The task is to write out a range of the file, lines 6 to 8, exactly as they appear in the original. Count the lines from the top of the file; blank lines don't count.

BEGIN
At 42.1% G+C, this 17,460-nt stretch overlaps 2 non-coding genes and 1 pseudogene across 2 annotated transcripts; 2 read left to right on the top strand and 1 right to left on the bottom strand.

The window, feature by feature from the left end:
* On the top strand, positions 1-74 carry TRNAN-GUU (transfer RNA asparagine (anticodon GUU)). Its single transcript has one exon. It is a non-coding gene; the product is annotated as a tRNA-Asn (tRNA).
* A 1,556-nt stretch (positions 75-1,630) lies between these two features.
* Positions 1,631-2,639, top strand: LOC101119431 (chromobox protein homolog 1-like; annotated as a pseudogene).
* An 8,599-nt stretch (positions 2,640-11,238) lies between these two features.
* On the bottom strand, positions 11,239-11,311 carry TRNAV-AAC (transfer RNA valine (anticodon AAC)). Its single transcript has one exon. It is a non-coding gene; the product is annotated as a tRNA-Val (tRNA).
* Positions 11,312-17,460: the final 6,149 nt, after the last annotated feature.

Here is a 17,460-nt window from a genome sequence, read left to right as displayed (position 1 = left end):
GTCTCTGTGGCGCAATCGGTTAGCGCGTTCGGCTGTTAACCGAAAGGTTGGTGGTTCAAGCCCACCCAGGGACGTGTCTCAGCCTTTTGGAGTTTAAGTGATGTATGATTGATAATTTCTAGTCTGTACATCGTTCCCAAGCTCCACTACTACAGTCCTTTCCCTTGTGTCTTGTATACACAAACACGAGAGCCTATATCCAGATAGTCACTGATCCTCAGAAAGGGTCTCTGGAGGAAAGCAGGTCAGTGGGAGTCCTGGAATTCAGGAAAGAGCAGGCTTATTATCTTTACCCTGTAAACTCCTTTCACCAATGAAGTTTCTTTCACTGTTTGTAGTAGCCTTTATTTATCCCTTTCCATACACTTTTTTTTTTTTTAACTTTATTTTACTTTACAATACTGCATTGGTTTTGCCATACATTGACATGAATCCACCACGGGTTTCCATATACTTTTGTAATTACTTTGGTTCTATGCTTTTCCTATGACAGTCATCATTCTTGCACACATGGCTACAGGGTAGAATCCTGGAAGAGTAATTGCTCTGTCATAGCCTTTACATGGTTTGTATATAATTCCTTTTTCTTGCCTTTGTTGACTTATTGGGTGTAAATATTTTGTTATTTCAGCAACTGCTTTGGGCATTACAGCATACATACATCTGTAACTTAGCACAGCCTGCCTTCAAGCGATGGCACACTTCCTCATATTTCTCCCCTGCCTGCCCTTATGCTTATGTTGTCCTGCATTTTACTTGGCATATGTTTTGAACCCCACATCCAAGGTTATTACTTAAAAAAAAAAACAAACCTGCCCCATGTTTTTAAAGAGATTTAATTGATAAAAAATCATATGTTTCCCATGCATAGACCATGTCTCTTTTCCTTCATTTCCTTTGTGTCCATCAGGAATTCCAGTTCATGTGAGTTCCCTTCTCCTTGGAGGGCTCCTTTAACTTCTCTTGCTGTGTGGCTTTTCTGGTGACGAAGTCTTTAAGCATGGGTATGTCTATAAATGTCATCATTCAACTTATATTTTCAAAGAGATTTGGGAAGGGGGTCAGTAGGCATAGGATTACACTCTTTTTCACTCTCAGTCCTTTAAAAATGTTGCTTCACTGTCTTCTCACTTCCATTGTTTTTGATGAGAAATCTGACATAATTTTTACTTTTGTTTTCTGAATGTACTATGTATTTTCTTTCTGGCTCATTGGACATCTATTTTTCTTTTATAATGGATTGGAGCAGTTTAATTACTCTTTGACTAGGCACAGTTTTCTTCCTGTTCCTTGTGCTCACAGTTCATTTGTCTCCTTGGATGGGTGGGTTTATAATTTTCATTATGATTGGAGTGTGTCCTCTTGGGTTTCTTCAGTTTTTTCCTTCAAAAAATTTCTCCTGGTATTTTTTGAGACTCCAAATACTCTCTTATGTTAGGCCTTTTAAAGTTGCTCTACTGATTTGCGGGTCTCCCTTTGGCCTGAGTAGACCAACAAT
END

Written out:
* An 8,599-nt stretch (positions 2,640-11,238) lies between these two features.
* On the bottom strand, positions 11,239-11,311 carry TRNAV-AAC (transfer RNA valine (anticodon AAC)). Its single transcript has one exon. It is a non-coding gene; the product is annotated as a tRNA-Val (tRNA).
* Positions 11,312-17,460: the final 6,149 nt, after the last annotated feature.